As a piece of equipment, a film digitizer get little respect; but everybody seems to have one, and it does require proper care and feeding.
Radiographic film digitizers are such a low-profile piece of equipment that most digitizer manufacturers do not even sell them directly to end users. They are more commonly bundled as part of a picture archiving and communications system (PACS) vendor’s package or sold through the company that provides the software and hardware that the digitizer must have to transmit an electronic image. A digitizer without its front-end application is like a printer without a computer. It just sits there and nothing happens.
This is not to say that the end user, a hospital or an outpatient imaging center, has no control over what type of digitizer ends up on the floor. The two-level marketing strategy on the part of digitizer manufacturers may be breaking down as end users demand more control of their choices and unbundling, but so far it apparently is the way most digitizers are sold.
“If you go to a digitizer manufacturer and ask to buy a digitizer, they will say, Who are you and what do you want it for?'” says radiology systems expert Steve Munie. “Then you would go and have meetings with the company that is going to provide you with a workstation.”
Munie is PACS administrator for Wake Radiology, a 50-person practice in Raleigh, NC, that interprets for several smaller rural hospitals along with the major hospitals it covers. Munie buys film digitizers to be placed in the rural hospitals so that nighttime radiographs can be digitized for electronic transmission to the larger hospitals where Wake’s 24/7 radiologists will give them a preliminary interpretation. The actual films will be used for the primary read when the radiologist assigned to the rural hospital shows up for work the next day.
Bundling a digitizer to a front-end PACS or workstation not only benefits the digitizer maker, it may benefit the workstation vendor too
“Most of these vendors will recommend the digitizers that will offer them the best profit,” says Michael J. Cannavo, president of Image Management Consultants in Warm Springs, Fla. But he adds that digitizers “are such a miniscule part” of the overall radiology budget that nobody really pays much attention to how they are sold. Nonetheless, because digitizers do the important job of converting x-rays to soft copy, end users may be wise to keep the marketing process in mind when negotiating with PACS or workstation vendors about digitizing needs.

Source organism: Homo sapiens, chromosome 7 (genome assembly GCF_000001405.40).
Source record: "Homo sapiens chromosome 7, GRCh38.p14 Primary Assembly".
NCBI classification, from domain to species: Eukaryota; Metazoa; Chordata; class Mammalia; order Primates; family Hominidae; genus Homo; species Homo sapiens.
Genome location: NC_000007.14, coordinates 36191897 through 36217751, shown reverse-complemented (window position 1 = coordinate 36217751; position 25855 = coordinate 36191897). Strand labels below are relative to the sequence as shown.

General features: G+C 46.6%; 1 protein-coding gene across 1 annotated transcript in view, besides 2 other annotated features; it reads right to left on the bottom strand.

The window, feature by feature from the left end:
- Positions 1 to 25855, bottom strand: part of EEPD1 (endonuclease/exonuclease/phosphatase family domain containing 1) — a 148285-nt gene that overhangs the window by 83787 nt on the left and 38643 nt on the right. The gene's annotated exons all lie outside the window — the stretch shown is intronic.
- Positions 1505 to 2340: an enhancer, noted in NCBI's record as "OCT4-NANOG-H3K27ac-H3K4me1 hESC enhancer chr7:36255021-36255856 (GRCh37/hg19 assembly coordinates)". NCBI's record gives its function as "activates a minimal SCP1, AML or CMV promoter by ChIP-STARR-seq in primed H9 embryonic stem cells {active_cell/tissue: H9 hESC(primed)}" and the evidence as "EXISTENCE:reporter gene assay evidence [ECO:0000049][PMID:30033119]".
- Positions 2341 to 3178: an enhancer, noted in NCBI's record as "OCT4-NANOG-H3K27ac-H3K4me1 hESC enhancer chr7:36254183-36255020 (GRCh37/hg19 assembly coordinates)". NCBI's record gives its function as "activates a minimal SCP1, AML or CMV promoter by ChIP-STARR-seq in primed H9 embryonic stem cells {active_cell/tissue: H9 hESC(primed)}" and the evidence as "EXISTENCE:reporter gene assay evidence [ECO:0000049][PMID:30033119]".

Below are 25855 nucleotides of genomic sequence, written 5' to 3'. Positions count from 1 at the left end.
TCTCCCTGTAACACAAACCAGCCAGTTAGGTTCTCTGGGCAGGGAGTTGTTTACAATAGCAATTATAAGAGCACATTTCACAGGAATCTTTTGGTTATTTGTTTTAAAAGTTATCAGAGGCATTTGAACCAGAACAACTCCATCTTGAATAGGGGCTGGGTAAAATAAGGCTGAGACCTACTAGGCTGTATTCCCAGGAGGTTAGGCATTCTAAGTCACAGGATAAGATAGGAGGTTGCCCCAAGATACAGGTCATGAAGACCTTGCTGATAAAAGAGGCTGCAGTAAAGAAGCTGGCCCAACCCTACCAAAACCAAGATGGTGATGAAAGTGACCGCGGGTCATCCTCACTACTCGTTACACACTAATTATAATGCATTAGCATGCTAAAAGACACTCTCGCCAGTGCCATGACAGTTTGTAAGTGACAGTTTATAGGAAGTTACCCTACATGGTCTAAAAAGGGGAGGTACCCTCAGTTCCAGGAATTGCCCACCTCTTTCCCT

John Weiser, PhD, diagnostic imaging physicist at Xtria Healthcare, a PACS consulting firm in Frederick, Md, makes a further point. Because digitizers are coupled with a front-end application, the end user’s real choice is not just the digitizer. “Your choice is how well you like the software that goes with it.”
LASER OR CCD
Cannavo says there are only five companies that make digitizers. All digitizers utilize one or the other of only two processes.
The first digitizers to come on the market used lasers to scan x-ray film line by line and translate light and dark areas on the film into numbers. Those numbers would be sent as electronic signals that would then be decoded into images on a PACS or workstation on the receiving end of the transmission.
Because the laser moves line by line over the film, the digitization is transmitted in great detail. Everyone interviewed for this story agrees that digitizers remain the “gold standard.” The trouble is they are expensive. Munie estimates they are “50% more expensive” than their newer competitors.
Laser digitizers are also more expensive to maintain. “The big thing is total cost of ownership over so many years,” says Cannavo. “Lasers have to be calibrated two to four times a year at a cost of $800 each time, so that’s an extra 10 grand over 5 years.”
There is an alternative that is nearly as accurate, less expensive, and easier to maintain. The latest digitizers use CCD technology, short for charge coupled devices. Cannavo says that for most purposes CCD images are indistinguishable from those produced by a laser digitizer.
“If you can’t see the difference, why pay for it?” he asks. “Technically, a laser has a wider optical density. With dark films you get a better resolution with a laser than with a CCD. But usually the very dark and the very light areas of a film are not those areas that make a difference in the interpretation. It used to be that laser digitizers were significantly faster, but CCDs have sped up and are comparable.”
Munie explains that CCDs do not scan film, they operate instead like digital photographic cameras, taking in the whole image at once. “When light hits the CCD element, it creates a voltage. A voltage is made out of the light and that gets turned into a number.” The entirety of those numbers is translated back into the digital image, which shows up on the monitor or workstation screen.